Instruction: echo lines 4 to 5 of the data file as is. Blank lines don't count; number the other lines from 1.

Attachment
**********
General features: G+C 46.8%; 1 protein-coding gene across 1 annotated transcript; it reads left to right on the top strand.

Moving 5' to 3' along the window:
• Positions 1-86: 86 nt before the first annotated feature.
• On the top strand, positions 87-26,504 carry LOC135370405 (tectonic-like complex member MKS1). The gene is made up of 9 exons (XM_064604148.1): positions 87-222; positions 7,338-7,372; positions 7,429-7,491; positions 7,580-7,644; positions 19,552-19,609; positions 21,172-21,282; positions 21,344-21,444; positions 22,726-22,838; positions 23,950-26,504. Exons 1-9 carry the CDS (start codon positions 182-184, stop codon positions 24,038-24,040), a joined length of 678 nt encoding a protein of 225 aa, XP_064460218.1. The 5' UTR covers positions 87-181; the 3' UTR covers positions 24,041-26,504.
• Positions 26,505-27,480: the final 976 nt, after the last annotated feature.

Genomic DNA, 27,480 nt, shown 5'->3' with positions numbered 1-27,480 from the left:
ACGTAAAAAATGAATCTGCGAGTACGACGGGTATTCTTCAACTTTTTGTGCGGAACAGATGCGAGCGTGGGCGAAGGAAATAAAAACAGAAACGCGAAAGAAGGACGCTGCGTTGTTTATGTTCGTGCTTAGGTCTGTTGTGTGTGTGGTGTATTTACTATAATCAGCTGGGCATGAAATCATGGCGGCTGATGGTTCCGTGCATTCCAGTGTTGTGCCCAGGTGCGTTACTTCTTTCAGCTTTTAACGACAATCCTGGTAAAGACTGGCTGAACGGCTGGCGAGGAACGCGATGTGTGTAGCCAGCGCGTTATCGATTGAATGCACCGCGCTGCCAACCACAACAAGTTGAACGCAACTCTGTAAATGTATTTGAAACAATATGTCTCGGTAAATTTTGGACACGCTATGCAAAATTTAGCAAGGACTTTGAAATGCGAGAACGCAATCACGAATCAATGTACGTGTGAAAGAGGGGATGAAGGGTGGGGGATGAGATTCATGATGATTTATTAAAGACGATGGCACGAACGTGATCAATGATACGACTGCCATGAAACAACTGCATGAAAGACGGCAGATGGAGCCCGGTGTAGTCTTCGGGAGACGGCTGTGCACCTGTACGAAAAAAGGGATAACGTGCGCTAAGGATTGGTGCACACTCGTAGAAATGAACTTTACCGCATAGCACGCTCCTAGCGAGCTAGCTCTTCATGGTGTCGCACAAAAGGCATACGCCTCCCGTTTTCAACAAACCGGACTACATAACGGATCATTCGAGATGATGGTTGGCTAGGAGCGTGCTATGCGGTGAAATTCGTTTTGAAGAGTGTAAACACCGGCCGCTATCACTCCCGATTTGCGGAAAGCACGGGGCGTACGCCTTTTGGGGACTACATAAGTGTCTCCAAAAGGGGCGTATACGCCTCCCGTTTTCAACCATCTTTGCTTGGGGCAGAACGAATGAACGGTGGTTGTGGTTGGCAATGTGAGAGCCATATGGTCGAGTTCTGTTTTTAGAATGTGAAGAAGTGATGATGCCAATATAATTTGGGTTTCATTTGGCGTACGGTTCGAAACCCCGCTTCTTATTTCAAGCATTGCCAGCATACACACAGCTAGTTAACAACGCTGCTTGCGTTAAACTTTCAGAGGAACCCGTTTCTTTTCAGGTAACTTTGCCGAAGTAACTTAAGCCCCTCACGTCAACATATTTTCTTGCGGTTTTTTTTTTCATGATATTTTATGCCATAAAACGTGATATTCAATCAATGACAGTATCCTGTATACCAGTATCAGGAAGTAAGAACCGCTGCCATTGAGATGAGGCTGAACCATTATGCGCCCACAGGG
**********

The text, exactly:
• On the top strand, positions 87-26,504 carry LOC135370405 (tectonic-like complex member MKS1). The gene is made up of 9 exons (XM_064604148.1): positions 87-222; positions 7,338-7,372; positions 7,429-7,491; positions 7,580-7,644; positions 19,552-19,609; positions 21,172-21,282; positions 21,344-21,444; positions 22,726-22,838; positions 23,950-26,504. Exons 1-9 carry the CDS (start codon positions 182-184, stop codon positions 24,038-24,040), a joined length of 678 nt encoding a protein of 225 aa, XP_064460218.1. The 5' UTR covers positions 87-181; the 3' UTR covers positions 24,041-26,504.
• Positions 26,505-27,480: the final 976 nt, after the last annotated feature.